Market relationships are constantly criticized as selfish or greedy, with rewards to selfishness rendering them ethically damaging. As Friedrich Hayek put it, “the belief that individualism approves and encourages human selfishness is one of the main reasons why so many people dislike it.” However, that charge is false.
Markets do involve self-interested people jointly advancing their goals, often without even knowing one another, but pursuing one’s self-interest is not the same as being selfish.
People Have Diverse Interests
Economists assume that individuals are self-interested. That simply means that there are some things each person cares about; some ends matter more to them than to others. Its consequence is that each person would prefer command over — i.e., the power to decide about the use of — more resources rather than fewer, because that allows us to advance whatever ends we value more effectively than we could otherwise. But valuing command over the disposition of more resources is not a monomaniacal focus on oneself.
Hayek understood this confusion, writing that:
If we put it concisely by saying that people are and ought to be guided in their actions by their interests and desires, this will at once be misunderstood or distorted into the false contention that they are or ought to be exclusively guided by their personal needs or selfish interest, while what we mean is that they ought to be allowed to strive for whatever they think desirable.
If all a person cared about was limited to himself or herself, that person’s self-interest could be equated with selfishness. But if someone cares about anything or anyone else beyond themselves, then this differs from selfishness in several important ways.
When Mother Teresa, for example, used her Nobel Prize award to build a leprosarium, she was acting in a self-interested manner, because those resources were used to advance something she cared about. But she did not act in a selfish manner.
Free Markets Force Cooperation On the Truly Selfish
Another way of characterizing the distinction is that while selfish people are self-interested (they care about themselves), to be self-interested carries no implication of selfishness. And self-interest, whether selfish or not, is what allows social cooperation to be enhanced, and others benefited, by voluntary market behavior. That is why even if someone involved in markets was selfish, it does not follow that markets made them more selfish, nor that markets expand the realm of selfishness in human affairs.
To illustrate, assume Stan is completely selfish. Provided that the property rights of others are respected, Stan can only induce others to voluntarily cooperate with him in furthering his plans by making them better off than would their alternatives. He cannot coerce them. So despite caring nothing about others, Stan acts to advance their interests as the means to advancing his own. That is the miracle described in Adam Smith’s invisible hand metaphor. Even if someone was selfish, he still has incentives to benefit others by better cooperating with them and improving their options.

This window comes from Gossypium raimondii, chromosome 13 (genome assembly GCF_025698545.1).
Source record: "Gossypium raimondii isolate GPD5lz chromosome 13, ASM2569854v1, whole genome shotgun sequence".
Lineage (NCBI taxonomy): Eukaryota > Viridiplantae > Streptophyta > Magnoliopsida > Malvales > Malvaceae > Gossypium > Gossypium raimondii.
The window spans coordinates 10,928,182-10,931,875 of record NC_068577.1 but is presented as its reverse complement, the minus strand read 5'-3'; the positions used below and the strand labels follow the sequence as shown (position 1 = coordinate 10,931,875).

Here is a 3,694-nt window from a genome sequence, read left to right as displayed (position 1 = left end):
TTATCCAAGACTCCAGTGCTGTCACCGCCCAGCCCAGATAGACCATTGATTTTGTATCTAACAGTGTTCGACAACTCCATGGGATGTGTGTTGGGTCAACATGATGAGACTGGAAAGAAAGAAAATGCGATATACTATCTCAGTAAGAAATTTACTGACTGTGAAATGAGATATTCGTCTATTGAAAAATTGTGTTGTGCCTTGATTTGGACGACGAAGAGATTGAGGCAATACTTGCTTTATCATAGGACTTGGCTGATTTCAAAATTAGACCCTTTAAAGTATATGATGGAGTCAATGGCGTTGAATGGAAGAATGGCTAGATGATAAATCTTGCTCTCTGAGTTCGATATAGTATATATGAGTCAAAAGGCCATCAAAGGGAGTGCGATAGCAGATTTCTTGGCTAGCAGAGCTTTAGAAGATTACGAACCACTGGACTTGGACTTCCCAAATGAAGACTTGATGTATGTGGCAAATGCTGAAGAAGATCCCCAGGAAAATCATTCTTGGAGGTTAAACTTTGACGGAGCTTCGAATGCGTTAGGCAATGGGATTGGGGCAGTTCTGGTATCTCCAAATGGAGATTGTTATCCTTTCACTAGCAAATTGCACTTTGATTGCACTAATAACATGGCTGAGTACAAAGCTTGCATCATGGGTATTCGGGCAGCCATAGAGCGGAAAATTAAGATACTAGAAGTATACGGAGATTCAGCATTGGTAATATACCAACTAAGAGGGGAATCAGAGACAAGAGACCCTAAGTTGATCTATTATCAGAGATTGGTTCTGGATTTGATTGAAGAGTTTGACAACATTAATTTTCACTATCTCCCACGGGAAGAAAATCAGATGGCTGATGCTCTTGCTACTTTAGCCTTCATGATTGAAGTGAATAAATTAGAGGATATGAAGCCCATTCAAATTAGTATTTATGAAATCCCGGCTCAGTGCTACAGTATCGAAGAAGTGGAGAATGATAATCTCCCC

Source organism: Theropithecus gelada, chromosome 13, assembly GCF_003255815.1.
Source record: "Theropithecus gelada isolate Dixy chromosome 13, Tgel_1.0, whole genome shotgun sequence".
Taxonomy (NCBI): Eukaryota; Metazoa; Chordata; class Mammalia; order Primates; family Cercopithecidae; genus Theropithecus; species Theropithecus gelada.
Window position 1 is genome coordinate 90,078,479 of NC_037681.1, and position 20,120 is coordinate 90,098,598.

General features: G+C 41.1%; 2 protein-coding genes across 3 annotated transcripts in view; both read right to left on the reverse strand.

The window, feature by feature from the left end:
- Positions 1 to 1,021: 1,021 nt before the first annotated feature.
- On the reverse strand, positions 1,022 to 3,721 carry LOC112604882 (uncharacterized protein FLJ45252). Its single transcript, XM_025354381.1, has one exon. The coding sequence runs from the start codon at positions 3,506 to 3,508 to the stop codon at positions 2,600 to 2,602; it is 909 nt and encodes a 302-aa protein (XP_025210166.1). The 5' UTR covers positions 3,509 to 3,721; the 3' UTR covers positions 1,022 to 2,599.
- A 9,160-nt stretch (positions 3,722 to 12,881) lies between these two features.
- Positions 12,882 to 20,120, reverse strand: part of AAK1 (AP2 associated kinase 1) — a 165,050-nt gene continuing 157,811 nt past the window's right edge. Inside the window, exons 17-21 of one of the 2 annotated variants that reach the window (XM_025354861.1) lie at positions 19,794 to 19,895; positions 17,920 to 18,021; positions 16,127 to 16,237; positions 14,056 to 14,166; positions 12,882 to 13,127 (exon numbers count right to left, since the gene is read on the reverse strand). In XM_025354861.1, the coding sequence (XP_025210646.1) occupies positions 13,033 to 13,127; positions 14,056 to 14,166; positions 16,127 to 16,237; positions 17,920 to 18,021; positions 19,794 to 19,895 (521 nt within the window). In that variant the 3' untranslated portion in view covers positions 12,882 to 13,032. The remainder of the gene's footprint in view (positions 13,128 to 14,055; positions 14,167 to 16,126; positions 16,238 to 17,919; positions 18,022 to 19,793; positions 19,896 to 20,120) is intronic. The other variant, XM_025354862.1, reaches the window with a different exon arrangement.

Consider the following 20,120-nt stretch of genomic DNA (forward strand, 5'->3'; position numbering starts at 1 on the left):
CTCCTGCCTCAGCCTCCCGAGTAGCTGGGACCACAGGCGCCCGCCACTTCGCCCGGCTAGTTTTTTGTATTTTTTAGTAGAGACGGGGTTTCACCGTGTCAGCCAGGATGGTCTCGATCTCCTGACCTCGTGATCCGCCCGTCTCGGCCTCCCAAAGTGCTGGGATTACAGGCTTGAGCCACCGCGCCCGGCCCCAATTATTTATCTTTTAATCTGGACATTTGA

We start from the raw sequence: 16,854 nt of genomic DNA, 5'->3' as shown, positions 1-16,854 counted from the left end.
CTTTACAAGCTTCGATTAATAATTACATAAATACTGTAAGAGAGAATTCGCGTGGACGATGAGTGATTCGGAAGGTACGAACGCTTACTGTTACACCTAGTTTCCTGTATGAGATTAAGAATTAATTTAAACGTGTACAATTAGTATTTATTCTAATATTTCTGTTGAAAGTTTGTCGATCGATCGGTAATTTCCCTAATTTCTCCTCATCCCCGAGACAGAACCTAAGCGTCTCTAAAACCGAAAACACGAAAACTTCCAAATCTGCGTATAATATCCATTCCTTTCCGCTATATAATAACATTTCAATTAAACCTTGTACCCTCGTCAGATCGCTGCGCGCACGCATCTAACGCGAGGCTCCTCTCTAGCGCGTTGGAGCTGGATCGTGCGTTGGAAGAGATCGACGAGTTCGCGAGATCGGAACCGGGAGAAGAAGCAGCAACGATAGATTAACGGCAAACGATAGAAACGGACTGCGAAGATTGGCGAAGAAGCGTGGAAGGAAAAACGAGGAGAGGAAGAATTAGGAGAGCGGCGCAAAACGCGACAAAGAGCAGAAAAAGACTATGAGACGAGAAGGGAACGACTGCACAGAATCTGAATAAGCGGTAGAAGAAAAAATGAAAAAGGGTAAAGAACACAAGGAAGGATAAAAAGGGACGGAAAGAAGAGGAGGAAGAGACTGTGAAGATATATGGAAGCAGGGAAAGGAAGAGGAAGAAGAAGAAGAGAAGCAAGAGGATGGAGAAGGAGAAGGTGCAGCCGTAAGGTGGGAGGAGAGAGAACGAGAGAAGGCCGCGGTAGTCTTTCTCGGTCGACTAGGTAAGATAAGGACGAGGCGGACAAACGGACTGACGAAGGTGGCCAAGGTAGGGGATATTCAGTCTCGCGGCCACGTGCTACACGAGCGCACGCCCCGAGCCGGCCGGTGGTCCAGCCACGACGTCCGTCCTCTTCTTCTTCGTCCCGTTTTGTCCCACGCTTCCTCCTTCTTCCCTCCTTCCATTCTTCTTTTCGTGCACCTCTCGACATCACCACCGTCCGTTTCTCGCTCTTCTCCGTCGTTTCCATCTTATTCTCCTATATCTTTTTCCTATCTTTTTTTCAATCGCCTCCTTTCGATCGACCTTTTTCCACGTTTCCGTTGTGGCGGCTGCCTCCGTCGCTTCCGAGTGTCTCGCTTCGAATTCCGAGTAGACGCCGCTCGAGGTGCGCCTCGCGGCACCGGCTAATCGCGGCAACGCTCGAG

We Can’t Ignore the Good People Do With Their Money
The “selfishness” criticism of market behavior is also enabled by focusing analytical attention only on the market exchanges taking place. In such a narrow view, there is no analytical difference between selfishness and self-interest, allowing people to simply overlook evidence disproving universal selfishness. However, if we consider people’s behavior beyond a microscopically narrow focus on market exchanges, we see vast evidence for non-selfish behavior, from caring for families and friends, to giving hundreds of millions of hours and hundreds of billions of dollars to charity, to random acts of kindness. Virtually everyone exhibits some generosity. And the potential for manifesting individuals’ generous spirits is expanded, not contracted, by the mutual benefits markets provide.
Adam Smith put this issue well in The Theory of Moral Sentiments, arguing that:
How selfish so every man may be supposed, there are evidently some principles in his nature, which interest him in the fortune of others, and render their happiness necessary to him, though he derives nothing from it except the pleasure of seeing it.
And far from endorsing narrow selfishness, he concluded that “to restrain our selfish, and to indulge our benevolent affections, constitutes the perfection of human nature.” In other words, our self-interest includes the development of our benevolent nature. The so-called father of economics rejected the selfishness market critics insist they are built upon both as a general presumption and as part of a good human life.
It is clear that market participants cannot be adequately characterized as motivated by greed. So what explains such false attacks? The attacks come when some people think their preferences should override the preferences of property owners and owners’ control of their own property. Yet, they are unable to get the owners’ voluntary consent. So such owners and ownership must be demeaned, and then self-defined reformers can impose their preferences on owners without noticing it puts their own greed on obvious display.